The “Safety in Numbers Theory” is often cited, but more a more recent study done in California drilled down further and found that part of the reason more people ride bicycles in some cities than others is good cycling infrastructure. Yes, cities like Davis, California and Portland, Oregon not only have high percentages of people riding bicycles and correspondingly low bicycle crash rates, but they also have bicycle facilities that make it safer and more attractive to ride. In Evidence on Why Bike-Friendly Cities Are Safer for All Road Users by Wesley E. Marshall, Norman W. Garrick had this conclusion:

“Overall, cities with a high bicycling rate among the population generally show a much lower risk of fatal crashes for all road users when compared to the other cities in our database. The fact that this pattern of low fatality risk is consistent for all classes of road users strongly suggests that the crashes in cities with a high bicycling rate are occurring at lower speeds.
This agrees with the finding that street network density was one of the most notable differences found between the safer and less safe cities. Our data suggest that improving the streets and street networks to better accommodate bicycles may lead to a self-reinforcing cycle that can help enhance overall safety for all road users.”

Environmental Practice 13:16–27 (2011)

The take away from all these wonky studies should come as no surprise: If you want to make it safer and more attractive to ride bicycles, build bikeways that people find safer and more attractive, like trails, protected bike lanes, cycle tracks, and bicycle boulevards. Those bikeways not only encourage more people to ride, which in itself reduces crash rates because drivers of motor vehicles expect to share the roads with bicycles. Also important though, but the streets designed for bicycle, pedestrian and motor vehicle traffic turn out to be safer for all users.

We will have more details on the crash in Seymour as soon as the authorities release them, but until then, you can ride your bike with confidence that it is a relatively safe and healthy thing to do. But don’t forget to advocate for more attractive modern bicycle facilities in your community. Better bikeways and streets designed from the beginning with with bicycling and walking in mind are safer for all road users.

About Dave Schlabowske, Deputy Director

Dave was the first full-time staff member hired to open the Bike Fed's Milwaukee office 15 years ago. A former professional photographer and life-long Milwaukee resident, Dave likes wool, long rides, sour beer, and a good polar vortex once in a while.

9 thoughts on “Fatal crash in Seymour raises questions about safety on rural roads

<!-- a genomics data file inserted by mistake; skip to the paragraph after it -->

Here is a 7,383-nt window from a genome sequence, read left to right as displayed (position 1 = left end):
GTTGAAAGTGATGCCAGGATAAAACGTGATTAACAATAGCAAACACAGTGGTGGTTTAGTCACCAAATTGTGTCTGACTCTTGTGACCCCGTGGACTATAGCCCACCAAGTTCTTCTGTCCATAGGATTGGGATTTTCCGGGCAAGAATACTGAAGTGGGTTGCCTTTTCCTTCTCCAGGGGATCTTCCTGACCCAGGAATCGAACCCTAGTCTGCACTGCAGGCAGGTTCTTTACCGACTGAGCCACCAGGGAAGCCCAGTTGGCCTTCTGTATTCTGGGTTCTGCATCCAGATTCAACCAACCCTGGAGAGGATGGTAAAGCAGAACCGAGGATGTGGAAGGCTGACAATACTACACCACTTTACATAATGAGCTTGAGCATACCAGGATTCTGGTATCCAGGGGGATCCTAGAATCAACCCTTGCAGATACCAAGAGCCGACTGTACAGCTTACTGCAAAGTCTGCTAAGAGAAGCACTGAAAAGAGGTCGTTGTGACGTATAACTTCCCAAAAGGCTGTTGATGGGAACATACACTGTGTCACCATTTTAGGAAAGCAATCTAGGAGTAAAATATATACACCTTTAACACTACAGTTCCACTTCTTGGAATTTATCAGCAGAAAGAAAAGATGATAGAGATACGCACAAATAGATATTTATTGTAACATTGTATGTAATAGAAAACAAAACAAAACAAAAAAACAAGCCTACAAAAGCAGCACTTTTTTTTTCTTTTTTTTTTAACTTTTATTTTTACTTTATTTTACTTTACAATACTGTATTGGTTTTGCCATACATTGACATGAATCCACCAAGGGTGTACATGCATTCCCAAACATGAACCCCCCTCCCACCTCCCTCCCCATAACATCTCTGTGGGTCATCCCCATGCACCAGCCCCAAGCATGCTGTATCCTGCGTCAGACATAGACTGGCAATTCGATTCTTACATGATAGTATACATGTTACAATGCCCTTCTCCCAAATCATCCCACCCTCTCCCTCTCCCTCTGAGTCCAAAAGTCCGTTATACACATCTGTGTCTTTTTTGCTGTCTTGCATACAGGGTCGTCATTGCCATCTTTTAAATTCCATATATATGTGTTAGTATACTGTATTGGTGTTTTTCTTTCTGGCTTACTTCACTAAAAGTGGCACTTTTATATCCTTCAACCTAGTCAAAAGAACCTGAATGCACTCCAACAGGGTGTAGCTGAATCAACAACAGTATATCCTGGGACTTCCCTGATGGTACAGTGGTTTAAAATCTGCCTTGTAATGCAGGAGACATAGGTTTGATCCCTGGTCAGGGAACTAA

1. I feel relatively safe riding rural roads. Usually I choose routes that have low traffic and a shoulder that can allow some space. As long as drivers are attentive to the road that is 99% of it. Give me a few feet and all is good. The danger lies when people don’t pay attention. I ALWAYS ride with a mirror and bright jersey and/or rear light. You can tell if a driver has seen you and is moving over.

  2. I most definitely avoid any rural roads that have a 55 mph speed limit (of course, drivers regularly drive faster than that.) The reaction time at that speed is too demanding for many drivers. Also, I use a bright, rear-flashing light, even in the daytime. It can’t hurt. Be safe, my friends.

  3. While I have no hard evidence to back this up I think that the rate of accidents/crash is much lower in rural areas than in cities due to lower population density. However the severity of the accident/crash is much greater due to the higher speeds of the vehicle and that’s what makes the news. On rural roads it’s typically 45 to 55mph. While in the city most incidents are at 25 mph or less where you’re most likely going to get survivable injuries.

    • Bob, you do have the hard evidence to basically back up what you are saying. You just have to read the thick, wonky crash typing report I linked to 😉

  4. A friend and I were enjoying the hilly back roads west of New Glarus on Monday, when suddenly we were nearly hit head-on by an oncoming driver drifting over the center line on a blind curve. We both have decades of experience, but this happened within a split second, with no time to react. We were lucky to escape with our lives, and enjoyed the rest of our day’s ride. But it reminded us of the importance of being aware and cautious at every moment of potential danger (times when you cannot see or hear ahead). Be smart and be safe out there!

    • A good reminder Dean. I’m glad you and your friend escaped harm. That story also is a vote for the new center-line rumble strips WisDOT is installing on state highways. Maybe some town roads need them too.

  5. The problem is “everyone needs to be on the phone or texting”. Your article does not state anything about this or other “nasty things that drivers, bikers or pedestrians do”. It is a miracle that more people do not get killed.